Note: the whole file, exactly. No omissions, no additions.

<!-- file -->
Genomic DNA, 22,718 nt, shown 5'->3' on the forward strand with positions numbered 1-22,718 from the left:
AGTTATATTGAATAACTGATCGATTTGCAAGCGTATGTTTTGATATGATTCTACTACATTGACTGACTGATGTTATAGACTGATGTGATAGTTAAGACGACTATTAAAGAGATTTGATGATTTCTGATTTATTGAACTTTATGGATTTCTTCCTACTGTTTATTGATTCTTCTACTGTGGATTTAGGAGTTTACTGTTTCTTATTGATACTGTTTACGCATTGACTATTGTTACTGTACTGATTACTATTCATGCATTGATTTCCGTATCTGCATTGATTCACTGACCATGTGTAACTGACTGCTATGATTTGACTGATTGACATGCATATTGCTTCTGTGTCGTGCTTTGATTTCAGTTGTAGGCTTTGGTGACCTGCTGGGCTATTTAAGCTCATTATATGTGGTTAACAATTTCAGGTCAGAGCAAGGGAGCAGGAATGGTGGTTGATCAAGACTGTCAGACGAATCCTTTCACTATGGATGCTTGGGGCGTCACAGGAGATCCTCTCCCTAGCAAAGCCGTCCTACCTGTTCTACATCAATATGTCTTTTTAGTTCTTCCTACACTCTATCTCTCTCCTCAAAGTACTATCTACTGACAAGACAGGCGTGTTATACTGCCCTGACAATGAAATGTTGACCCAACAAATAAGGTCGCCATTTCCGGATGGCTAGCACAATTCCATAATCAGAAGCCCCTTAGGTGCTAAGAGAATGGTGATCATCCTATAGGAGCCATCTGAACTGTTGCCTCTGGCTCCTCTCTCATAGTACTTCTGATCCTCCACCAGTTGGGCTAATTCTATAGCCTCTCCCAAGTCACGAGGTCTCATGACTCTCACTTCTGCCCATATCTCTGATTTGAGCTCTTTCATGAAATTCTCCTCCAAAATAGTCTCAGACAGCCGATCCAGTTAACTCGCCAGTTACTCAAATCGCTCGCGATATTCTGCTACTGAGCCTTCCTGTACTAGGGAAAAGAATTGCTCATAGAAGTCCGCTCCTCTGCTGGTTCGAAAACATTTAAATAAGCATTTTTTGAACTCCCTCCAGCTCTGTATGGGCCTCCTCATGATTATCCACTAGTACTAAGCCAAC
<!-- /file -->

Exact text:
Genomic DNA, 22,718 nt, shown 5'->3' on the forward strand with positions numbered 1-22,718 from the left:
AGTTATATTGAATAACTGATCGATTTGCAAGCGTATGTTTTGATATGATTCTACTACATTGACTGACTGATGTTATAGACTGATGTGATAGTTAAGACGACTATTAAAGAGATTTGATGATTTCTGATTTATTGAACTTTATGGATTTCTTCCTACTGTTTATTGATTCTTCTACTGTGGATTTAGGAGTTTACTGTTTCTTATTGATACTGTTTACGCATTGACTATTGTTACTGTACTGATTACTATTCATGCATTGATTTCCGTATCTGCATTGATTCACTGACCATGTGTAACTGACTGCTATGATTTGACTGATTGACATGCATATTGCTTCTGTGTCGTGCTTTGATTTCAGTTGTAGGCTTTGGTGACCTGCTGGGCTATTTAAGCTCATTATATGTGGTTAACAATTTCAGGTCAGAGCAAGGGAGCAGGAATGGTGGTTGATCAAGACTGTCAGACGAATCCTTTCACTATGGATGCTTGGGGCGTCACAGGAGATCCTCTCCCTAGCAAAGCCGTCCTACCTGTTCTACATCAATATGTCTTTTTAGTTCTTCCTACACTCTATCTCTCTCCTCAAAGTACTATCTACTGACAAGACAGGCGTGTTATACTGCCCTGACAATGAAATGTTGACCCAACAAATAAGGTCGCCATTTCCGGATGGCTAGCACAATTCCATAATCAGAAGCCCCTTAGGTGCTAAGAGAATGGTGATCATCCTATAGGAGCCATCTGAACTGTTGCCTCTGGCTCCTCTCTCATAGTACTTCTGATCCTCCACCAGTTGGGCTAATTCTATAGCCTCTCCCAAGTCACGAGGTCTCATGACTCTCACTTCTGCCCATATCTCTGATTTGAGCTCTTTCATGAAATTCTCCTCCAAAATAGTCTCAGACAGCCGATCCAGTTAACTCGCCAGTTACTCAAATCGCTCGCGATATTCTGCTACTGAGCCTTCCTGTACTAGGGAAAAGAATTGCTCATAGAAGTCCGCTCCTCTGCTGGTTCGAAAACATTTAAATAAGCATTTTTTGAACTCCCTCCAGCTCTGTATGGGCCTCCTCATGATTATCCACTAGTACTAAGCCAAC